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Sabyasachi Mukherjee, one of India’s most-acclaimed designers, calls himself ‘a man who makes pretty clothes’

Words by Likhitha P Nair    Photographs from Sabyasachi

Being described as India’s ‘dream wedding designer’ is no simple task, it is herculean. And Sabyasachi Mukherjee has earned this jewel on his crown in just one decade. For someone who had to sell his books to get into a design college, he takes his art very seriously. Sabyasachi is a brand that has never forced its evolution or signature. To be describing your philosophy as ‘personalised imperfection of human hand’ takes courage and confidence. His brand has meticulously reflected a whole civilisation in its designs. Deserts, gypsies, prostitutes, antique textiles and cultural traditions of his home town Kolkata, have been inspiration for the designer who believes that “clothes should just be an extension of one’s intellect.’ Sabyasachi was in Kerala for the first ever India Fashion Summit. FWD gets in conversation with the man who has dressed up India’s most striking and Bollywood’s most favourite brides.


What is your favourite part of being a bridal designer?

Being a designer comes with a lot of perks. I get to travel, meet a lot of people. Your work constantly evolves, there is no boring cycles or monotony and this helps the mind stay young. When it comes to bridal designs, we are happy that brides-to-be trust us to look good on the happiest day of their lives. Even while most of them usually wear short skirts or western outfits, they ultimately like to be a Sabya bride with their jhumkas, gajjras, red bindis and lehangas. It makes me feel very validated. They could be anyone outside but on their wedding day they come to us and that makes Sabyasachi a brand with deep-rooted values.


What do you predict for India’s future in fashion?

The Indian fashion industry was formed way before I was born and through its course it has managed to inspire people from around the world. As globalisation progresses and the world becomes a little more mechanised, people are going to become more aware, more confident, and distances are going to decrease. There is always going to be the question of who is going to be the next big buyer and next big brand, or which is going to be the country that takes the world of fashion forward. For every question, the answer is going to be India.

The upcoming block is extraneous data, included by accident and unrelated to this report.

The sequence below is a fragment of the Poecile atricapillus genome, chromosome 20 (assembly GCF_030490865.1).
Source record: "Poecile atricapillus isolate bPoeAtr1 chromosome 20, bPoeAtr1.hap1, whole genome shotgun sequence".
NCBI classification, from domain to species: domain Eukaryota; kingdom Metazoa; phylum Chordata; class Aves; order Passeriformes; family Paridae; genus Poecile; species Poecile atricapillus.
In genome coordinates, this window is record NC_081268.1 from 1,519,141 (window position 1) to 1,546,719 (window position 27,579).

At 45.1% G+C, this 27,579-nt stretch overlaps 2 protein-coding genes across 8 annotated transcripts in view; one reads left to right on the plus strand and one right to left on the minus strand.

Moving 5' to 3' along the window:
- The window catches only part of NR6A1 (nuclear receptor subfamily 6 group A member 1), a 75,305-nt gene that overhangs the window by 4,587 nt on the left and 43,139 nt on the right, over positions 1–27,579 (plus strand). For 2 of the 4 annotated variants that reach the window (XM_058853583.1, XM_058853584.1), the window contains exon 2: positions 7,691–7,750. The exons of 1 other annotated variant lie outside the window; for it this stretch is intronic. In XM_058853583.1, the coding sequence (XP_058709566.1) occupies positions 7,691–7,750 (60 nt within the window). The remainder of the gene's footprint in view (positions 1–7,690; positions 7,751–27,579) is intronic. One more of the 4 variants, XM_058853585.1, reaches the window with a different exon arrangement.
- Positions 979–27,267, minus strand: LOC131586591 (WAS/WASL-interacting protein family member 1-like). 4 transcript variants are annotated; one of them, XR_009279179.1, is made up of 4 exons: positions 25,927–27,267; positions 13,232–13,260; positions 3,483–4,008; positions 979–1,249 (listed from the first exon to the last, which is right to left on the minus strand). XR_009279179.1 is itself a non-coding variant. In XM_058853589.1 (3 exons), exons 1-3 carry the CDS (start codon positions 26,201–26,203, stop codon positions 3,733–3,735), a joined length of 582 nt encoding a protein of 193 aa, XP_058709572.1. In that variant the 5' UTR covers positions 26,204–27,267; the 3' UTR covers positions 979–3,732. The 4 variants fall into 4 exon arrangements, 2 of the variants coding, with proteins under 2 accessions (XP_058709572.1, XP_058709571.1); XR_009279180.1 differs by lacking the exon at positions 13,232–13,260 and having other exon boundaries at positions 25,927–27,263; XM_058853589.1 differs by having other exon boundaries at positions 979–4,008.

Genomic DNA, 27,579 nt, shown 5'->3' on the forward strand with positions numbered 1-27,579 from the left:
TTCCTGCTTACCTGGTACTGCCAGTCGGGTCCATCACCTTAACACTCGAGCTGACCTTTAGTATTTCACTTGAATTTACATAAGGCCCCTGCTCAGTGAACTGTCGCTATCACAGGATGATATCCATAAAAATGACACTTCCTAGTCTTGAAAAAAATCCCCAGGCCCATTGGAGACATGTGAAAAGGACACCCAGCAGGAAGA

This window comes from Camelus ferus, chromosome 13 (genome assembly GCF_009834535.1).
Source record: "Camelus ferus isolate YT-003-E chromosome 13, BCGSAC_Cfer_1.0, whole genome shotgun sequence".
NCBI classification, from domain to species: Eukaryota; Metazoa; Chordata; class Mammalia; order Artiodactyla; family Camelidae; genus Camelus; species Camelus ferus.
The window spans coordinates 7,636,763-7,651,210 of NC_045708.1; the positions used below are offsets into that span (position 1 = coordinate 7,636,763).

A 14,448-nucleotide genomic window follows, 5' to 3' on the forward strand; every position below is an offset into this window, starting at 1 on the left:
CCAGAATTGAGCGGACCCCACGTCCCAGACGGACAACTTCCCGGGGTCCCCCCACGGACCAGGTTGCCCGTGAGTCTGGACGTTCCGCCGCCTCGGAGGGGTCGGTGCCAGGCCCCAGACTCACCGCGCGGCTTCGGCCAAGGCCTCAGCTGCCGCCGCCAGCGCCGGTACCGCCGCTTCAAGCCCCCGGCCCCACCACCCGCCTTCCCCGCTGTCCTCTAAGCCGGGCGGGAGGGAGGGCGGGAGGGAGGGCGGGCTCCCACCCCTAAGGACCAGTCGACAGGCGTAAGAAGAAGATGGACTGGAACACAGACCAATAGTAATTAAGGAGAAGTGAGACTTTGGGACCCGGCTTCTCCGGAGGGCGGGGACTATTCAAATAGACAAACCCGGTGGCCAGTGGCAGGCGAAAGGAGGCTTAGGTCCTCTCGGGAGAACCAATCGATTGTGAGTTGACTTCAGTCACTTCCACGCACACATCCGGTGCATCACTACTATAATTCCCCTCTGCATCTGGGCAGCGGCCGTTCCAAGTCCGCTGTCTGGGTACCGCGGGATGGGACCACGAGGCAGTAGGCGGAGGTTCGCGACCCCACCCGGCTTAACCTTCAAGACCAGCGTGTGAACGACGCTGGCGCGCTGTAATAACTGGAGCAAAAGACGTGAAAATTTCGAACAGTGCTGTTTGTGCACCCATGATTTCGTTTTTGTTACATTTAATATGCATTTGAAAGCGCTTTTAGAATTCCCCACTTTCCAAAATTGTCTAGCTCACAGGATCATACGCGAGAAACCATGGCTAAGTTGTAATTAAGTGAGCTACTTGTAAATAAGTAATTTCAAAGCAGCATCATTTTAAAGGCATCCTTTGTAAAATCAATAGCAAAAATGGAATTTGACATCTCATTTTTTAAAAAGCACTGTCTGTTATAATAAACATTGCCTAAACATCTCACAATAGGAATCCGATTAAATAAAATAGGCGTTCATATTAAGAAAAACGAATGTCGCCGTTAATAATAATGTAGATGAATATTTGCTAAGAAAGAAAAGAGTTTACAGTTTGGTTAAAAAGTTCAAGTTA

The reason being that today, when you look at patterns and consumer behaviour from all over the world, big international brands selling luxury items are finding it hard to attract customers. People are not looking for the product anymore. They don’t expect their handbag or tailored suit to become their next best friend, instead they look for the experience. They look for things with a good culture-quotient, one that could bind communities, and things that reflect the restoration of economic patterns around the world. When we start gauging customer experience like this, we find out that more and more people are going to approach India looking for real-time experiences.


When you say luxury in fashion is going to change it’s meaning, what do you think it is evolving into?

People are not moving towards consumption-oriented fashion but towards fashion which is focused more on wellness. Nothing can really be successful in the world if there is no latent organic need for it that is already existing in the minds of consumers. To substantiate this, I would like to mention a personal experience. A friend of mine worked in advertising in the UK. He used to wear good clothes, was friends with Madonna and I always looked upto him. After the financial meltdown, he once made a late night phone call to me. Over the call, he broke down and cried, saying he lost his job. I consoled him, saying you are a smart man, you could find a job anywhere. He replied saying that he lost his home, which was on mortgage. And all he was left with were his expensive accessories and suits staring back at him. That was a moment of realisation for me. It was a proof that consumers cannot balance luxury and life by just buying expensive things.